Here are the top news stories covering Canada’s energy landscape:
New Brunswick-bound Tanker Takes Off from British Columbia Port, Cenovus Energy Announces
As Canadian oil suppliers continue to find ways to meet market demands, Cenovus Energy is the first oilsands producer to ship crude to refineries on Canada’s east coast.
In a tweet dated July 1, 2020, Cenovus announced it had loaded its crude onto the Cabo de Hornos tanker at the Trans Mountain terminal in Burnaby, B.C. The tanker will make an approximately 12,000-kilometre journey to Saint John, New Brunswick, where it will be refined by Irving Oil Ltd.
In a statement sent to the Financial Post, Cenovus executive vice president Keith Chiasson expressed his excitement at the notion of sending Canadian crude to Canadian refineries:
“It’s encouraging to see more Canadian-produced oil refined at a Canadian refinery. It’s a one-off shipment for now, but we believe this Canadian success story has the potential over time to create significant value for both companies and the entire country.”
While the shipment may be one-off for now, the Canada-based refinery has plans to continue increasing its refining capacity and to process more Canadian crude—in late May Irving announced it would purchase the only refinery in Newfoundland and Labrador. Candice MacLean, an Irving spokesperson, wrote to the Financial Post stating the refinery purchase was part of a strategy to make Canadian oil competitive on the world stage:
“Our recently announced plans to source Canadian crude oil and today’s announcement in Newfoundland are two building blocks that fit together with our company’s existing strengths. All of these elements contribute to our long-time objective of helping Canada be even more competitive in the international landscape.”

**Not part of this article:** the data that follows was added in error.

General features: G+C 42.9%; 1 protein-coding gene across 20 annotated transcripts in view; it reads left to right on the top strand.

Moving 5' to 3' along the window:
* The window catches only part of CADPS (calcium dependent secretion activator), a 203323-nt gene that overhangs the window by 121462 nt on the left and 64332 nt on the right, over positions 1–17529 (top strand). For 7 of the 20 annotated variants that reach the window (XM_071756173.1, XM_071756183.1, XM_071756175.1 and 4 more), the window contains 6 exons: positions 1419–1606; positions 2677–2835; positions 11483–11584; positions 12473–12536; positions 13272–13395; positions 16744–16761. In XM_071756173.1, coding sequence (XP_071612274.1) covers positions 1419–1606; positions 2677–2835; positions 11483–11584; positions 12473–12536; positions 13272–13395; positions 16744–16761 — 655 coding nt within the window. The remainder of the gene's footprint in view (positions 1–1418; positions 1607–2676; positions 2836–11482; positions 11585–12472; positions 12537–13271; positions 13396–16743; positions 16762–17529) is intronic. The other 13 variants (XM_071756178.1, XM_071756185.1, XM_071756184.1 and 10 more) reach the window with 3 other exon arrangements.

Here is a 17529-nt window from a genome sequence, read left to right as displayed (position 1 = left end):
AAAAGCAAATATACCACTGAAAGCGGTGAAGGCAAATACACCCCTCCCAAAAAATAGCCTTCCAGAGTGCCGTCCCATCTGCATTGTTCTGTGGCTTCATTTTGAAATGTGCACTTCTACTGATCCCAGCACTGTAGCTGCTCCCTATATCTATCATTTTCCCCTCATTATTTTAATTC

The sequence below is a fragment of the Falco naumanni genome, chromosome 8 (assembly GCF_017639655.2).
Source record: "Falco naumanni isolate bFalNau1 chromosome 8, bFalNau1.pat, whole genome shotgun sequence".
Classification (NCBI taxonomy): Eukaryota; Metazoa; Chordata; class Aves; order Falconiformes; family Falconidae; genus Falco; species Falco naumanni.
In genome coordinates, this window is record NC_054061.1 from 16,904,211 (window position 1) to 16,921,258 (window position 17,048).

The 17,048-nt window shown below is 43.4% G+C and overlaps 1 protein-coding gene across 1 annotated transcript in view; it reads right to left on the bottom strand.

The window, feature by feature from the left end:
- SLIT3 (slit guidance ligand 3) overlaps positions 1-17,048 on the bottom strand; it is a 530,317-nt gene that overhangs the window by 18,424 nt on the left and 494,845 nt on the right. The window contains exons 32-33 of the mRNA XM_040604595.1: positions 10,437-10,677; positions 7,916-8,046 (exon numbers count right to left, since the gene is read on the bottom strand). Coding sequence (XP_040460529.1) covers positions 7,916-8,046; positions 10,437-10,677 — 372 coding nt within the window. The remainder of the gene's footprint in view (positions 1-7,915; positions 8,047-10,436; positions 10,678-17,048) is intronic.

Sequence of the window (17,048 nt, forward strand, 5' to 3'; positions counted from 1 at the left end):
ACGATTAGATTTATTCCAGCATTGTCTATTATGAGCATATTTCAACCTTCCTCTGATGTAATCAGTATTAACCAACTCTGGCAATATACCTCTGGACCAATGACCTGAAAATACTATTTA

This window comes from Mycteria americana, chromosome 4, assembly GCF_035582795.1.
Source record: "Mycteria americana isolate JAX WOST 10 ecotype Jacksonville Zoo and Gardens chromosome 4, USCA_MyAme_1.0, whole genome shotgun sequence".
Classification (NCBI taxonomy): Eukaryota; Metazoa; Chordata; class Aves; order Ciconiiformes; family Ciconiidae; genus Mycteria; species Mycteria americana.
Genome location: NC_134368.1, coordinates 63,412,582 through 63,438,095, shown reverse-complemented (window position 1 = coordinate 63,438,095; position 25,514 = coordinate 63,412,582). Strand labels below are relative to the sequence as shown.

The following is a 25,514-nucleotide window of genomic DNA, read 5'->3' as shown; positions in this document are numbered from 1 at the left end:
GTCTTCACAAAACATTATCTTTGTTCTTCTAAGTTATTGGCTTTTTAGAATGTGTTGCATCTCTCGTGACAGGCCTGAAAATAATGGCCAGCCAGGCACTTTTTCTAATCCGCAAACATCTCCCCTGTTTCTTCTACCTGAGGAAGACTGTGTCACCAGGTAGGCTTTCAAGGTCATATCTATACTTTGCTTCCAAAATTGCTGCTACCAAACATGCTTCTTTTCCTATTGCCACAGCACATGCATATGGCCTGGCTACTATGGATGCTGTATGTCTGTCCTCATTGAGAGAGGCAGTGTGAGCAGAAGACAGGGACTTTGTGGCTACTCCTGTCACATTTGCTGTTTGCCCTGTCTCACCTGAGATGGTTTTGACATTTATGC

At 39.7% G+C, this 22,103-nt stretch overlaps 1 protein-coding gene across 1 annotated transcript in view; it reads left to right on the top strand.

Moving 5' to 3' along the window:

Former Alberta Trade Representative Named CEO of the Canada Energy Regulator
Gitane De Silva, who previously served as Alberta’s senior representative in Washington, D.C., will serve as Chief Executive to the Canada Energy Regulator, the Canadian Broadcasting Channel reports. De Silva will serve in the role for a five-year term and replace the acting chief executive Sandy Lapointe.
A statement from the Canadian federal government shares that De Silva will be part of reshaping the regulatory body to be more sustainable:
“Under Ms. De Silva’s leadership, the CER will continue its role of overseeing — on behalf of all Canadians — a strong, safe and sustainable Canadian energy sector as we transition to a low-carbon economy.”
Previously, De Silva worked as a special advisor with the Alberta-based utility company TransAlta, along with representing Canadian fishery and environment interests at the Canadian Embassy in Washington, D.C.
Ultimately, De Silva will play a crucial role in approving and overseeing a number of energy project proposals that the regulatory body is tasked with reviewing. The CER is also responsible for the oversight of existing pipelines and transmission lines.
For more Canadian energy news and setting the record straight on the day’s top stories about the oil and natural gas industry, visit Canadian Energy Network.
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